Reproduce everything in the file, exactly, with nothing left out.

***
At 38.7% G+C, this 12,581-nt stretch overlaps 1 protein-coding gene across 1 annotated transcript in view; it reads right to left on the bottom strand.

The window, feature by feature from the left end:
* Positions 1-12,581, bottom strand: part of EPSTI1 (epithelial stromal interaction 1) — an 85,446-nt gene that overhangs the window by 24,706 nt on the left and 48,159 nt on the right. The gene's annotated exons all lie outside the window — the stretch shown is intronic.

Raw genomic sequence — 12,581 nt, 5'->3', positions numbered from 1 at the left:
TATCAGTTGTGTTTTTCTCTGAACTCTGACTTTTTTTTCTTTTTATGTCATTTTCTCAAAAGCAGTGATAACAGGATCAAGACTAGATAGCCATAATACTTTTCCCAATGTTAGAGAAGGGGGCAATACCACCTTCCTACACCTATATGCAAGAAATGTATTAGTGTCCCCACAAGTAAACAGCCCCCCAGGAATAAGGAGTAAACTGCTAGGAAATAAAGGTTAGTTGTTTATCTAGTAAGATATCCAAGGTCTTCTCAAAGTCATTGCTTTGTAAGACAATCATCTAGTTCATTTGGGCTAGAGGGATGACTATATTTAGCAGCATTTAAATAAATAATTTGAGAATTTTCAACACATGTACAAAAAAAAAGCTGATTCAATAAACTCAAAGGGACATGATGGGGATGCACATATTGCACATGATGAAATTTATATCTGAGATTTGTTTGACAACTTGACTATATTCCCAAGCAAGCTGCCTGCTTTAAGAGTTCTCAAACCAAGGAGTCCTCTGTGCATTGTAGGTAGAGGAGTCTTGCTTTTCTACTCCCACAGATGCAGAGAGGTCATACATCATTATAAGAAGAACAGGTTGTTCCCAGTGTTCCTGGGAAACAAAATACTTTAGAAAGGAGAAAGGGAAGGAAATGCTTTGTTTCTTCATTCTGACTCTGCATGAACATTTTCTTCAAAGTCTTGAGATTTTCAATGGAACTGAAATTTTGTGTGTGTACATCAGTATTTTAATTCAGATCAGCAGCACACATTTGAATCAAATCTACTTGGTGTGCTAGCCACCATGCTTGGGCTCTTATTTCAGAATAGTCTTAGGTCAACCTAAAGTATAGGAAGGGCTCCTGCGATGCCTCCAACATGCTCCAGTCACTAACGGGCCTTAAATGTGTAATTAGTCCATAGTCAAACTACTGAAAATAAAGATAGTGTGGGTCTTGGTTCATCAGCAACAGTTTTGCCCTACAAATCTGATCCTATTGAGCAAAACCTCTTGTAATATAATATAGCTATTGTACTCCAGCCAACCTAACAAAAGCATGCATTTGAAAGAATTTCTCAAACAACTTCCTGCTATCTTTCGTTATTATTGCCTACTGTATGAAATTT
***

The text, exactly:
At 38.7% G+C, this 12,581-nt stretch overlaps 1 protein-coding gene across 1 annotated transcript in view; it reads right to left on the bottom strand.

The window, feature by feature from the left end:
* Positions 1-12,581, bottom strand: part of EPSTI1 (epithelial stromal interaction 1) — an 85,446-nt gene that overhangs the window by 24,706 nt on the left and 48,159 nt on the right. The gene's annotated exons all lie outside the window — the stretch shown is intronic.

Raw genomic sequence — 12,581 nt, 5'->3', positions numbered from 1 at the left:
TATCAGTTGTGTTTTTCTCTGAACTCTGACTTTTTTTTCTTTTTATGTCATTTTCTCAAAAGCAGTGATAACAGGATCAAGACTAGATAGCCATAATACTTTTCCCAATGTTAGAGAAGGGGGCAATACCACCTTCCTACACCTATATGCAAGAAATGTATTAGTGTCCCCACAAGTAAACAGCCCCCCAGGAATAAGGAGTAAACTGCTAGGAAATAAAGGTTAGTTGTTTATCTAGTAAGATATCCAAGGTCTTCTCAAAGTCATTGCTTTGTAAGACAATCATCTAGTTCATTTGGGCTAGAGGGATGACTATATTTAGCAGCATTTAAATAAATAATTTGAGAATTTTCAACACATGTACAAAAAAAAAGCTGATTCAATAAACTCAAAGGGACATGATGGGGATGCACATATTGCACATGATGAAATTTATATCTGAGATTTGTTTGACAACTTGACTATATTCCCAAGCAAGCTGCCTGCTTTAAGAGTTCTCAAACCAAGGAGTCCTCTGTGCATTGTAGGTAGAGGAGTCTTGCTTTTCTACTCCCACAGATGCAGAGAGGTCATACATCATTATAAGAAGAACAGGTTGTTCCCAGTGTTCCTGGGAAACAAAATACTTTAGAAAGGAGAAAGGGAAGGAAATGCTTTGTTTCTTCATTCTGACTCTGCATGAACATTTTCTTCAAAGTCTTGAGATTTTCAATGGAACTGAAATTTTGTGTGTGTACATCAGTATTTTAATTCAGATCAGCAGCACACATTTGAATCAAATCTACTTGGTGTGCTAGCCACCATGCTTGGGCTCTTATTTCAGAATAGTCTTAGGTCAACCTAAAGTATAGGAAGGGCTCCTGCGATGCCTCCAACATGCTCCAGTCACTAACGGGCCTTAAATGTGTAATTAGTCCATAGTCAAACTACTGAAAATAAAGATAGTGTGGGTCTTGGTTCATCAGCAACAGTTTTGCCCTACAAATCTGATCCTATTGAGCAAAACCTCTTGTAATATAATATAGCTATTGTACTCCAGCCAACCTAACAAAAGCATGCATTTGAAAGAATTTCTCAAACAACTTCCTGCTATCTTTCGTTATTATTGCCTACTGTATGAAATTT